Ecological communities respond to many factors, but not all of these factors are necessarily of interest to the ecologist. Fortunately, CANOCO has the capability to "factor out" such influences. The result is a partial ordination, which is directly analogous to partial correlation (see Draper and Smith 1981). Partial analysis can be performed for both direct and indirect gradient analysis. The variables to be "factored out" are termed covariates or covariables. Examples of covariables follow.
In a large study, there is often more than one person responsible for collecting the data. Unfortunately, there will inevitably be some subtle variations in how different observers estimate cover, identify species, etc. If observers were represented by dummy variables (or, as in Canoco 5 or higher, as levels within a factor - i.e. a categorical variable), such variation can be factored out. This capability of CANOCO is useful, but should not be an excuse for sloppy collection of data.
Collection of data takes time. In a study involving many plots, it is possible that many weeks separate the first and last plots. The species composition may change substantially during this time period. Unless phenological change is an objective of the study, it is desirable to use the time of the year as a covariable, so that the true site-to-site gradients may be more obvious. Similarly, the year of sampling (coded as a factor or dummy variable) might be a desirable covariable if understanding year-to-year variation is not an objective of the study.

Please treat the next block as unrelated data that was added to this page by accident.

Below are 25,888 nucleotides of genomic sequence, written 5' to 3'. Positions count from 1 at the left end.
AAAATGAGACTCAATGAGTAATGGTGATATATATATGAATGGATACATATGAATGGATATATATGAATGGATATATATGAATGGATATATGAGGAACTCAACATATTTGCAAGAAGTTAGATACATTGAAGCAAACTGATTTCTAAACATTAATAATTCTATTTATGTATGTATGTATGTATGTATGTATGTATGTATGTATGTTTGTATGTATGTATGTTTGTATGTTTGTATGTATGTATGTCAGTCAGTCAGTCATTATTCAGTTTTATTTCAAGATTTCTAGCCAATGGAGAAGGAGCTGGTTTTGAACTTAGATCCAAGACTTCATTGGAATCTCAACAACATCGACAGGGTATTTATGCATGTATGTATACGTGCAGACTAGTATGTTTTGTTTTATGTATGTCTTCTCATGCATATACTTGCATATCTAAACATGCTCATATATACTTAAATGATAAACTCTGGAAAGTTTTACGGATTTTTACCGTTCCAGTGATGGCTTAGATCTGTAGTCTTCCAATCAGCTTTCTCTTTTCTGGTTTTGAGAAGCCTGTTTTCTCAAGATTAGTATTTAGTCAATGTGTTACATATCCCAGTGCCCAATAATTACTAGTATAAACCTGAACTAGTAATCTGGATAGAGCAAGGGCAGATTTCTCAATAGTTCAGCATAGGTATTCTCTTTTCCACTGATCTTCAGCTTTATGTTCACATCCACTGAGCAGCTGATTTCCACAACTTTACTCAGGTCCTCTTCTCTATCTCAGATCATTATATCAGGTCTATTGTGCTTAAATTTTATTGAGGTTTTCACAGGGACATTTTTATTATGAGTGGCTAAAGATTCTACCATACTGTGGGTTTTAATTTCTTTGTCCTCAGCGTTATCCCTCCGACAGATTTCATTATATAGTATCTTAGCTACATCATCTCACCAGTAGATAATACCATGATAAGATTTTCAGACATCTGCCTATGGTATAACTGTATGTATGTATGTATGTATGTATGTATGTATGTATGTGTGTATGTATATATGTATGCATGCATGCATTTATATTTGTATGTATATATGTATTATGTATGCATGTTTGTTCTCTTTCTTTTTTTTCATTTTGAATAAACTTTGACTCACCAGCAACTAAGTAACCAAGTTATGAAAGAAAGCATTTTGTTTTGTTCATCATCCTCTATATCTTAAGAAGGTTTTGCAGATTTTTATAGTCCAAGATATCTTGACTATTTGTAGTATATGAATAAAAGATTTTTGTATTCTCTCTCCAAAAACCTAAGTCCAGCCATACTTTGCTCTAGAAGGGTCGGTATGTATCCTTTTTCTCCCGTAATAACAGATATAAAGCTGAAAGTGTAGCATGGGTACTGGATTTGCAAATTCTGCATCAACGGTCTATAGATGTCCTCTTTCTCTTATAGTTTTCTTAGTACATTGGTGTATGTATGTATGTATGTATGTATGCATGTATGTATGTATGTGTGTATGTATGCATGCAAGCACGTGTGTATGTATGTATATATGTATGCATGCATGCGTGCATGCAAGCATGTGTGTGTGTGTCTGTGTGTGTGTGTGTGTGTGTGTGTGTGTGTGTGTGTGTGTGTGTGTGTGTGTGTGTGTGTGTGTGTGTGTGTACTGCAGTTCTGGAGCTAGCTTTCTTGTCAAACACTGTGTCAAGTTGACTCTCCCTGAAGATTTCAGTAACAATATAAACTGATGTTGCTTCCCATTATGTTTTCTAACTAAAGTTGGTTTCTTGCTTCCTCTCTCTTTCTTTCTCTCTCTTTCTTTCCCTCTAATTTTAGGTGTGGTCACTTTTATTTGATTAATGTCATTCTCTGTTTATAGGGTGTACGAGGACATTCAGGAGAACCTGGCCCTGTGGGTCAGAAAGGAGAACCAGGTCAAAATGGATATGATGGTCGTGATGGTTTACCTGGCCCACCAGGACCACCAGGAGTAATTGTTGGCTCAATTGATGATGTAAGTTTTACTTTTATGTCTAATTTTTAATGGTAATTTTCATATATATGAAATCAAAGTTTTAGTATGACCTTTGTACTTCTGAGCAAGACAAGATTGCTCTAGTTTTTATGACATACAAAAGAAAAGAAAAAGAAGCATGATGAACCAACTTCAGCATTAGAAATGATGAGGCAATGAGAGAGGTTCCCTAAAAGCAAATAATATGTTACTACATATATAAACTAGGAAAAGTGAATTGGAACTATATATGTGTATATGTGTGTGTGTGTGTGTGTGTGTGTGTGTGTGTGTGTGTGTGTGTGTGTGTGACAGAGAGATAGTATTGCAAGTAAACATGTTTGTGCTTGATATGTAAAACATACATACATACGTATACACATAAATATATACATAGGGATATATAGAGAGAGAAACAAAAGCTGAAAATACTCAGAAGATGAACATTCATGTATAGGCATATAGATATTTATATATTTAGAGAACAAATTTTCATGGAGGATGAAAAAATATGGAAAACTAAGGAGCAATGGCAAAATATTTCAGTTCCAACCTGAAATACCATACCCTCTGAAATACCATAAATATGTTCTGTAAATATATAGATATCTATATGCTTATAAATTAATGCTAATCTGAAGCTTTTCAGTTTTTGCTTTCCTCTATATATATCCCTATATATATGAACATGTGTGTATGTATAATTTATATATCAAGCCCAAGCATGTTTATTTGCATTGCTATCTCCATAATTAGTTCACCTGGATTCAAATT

If an observer is interested only in temporal trends within repeatedly sampled plots, then variation among plots is worth "factoring out". This can be done by creating a multilevel factor for plot (or dummy variables for each plot), and by using these dummy variables as covariables.
Suppose you have an experiment which is replicated between several sites or blocks (for example, in a "split plot" design). You can code your sites or blocks as a factor (or dummy variables), so that you can specifically focus on experimental effects.
Many gradients are so well known that it is not worth focusing on them in an analysis. For example, an ecologist studying the effects of grazing practices on vegetation in a mountainous region might wish to use elevation as a covariable.
of the basic assumptions of statistics is that different observations are
independent of each other. However, community data often suffer from spatial
dependence (Palmer 1988, 1990, Legendre and Fortin 1989), which can lead to
incorrect statistical inference. Use of spatial coordinates as covariables can
help factor out some aspects of spatial dependence (Borcard et al 1992, Økland and Eilertsen 1994). I
urge caution in using spatial coordinates as covariables, because not all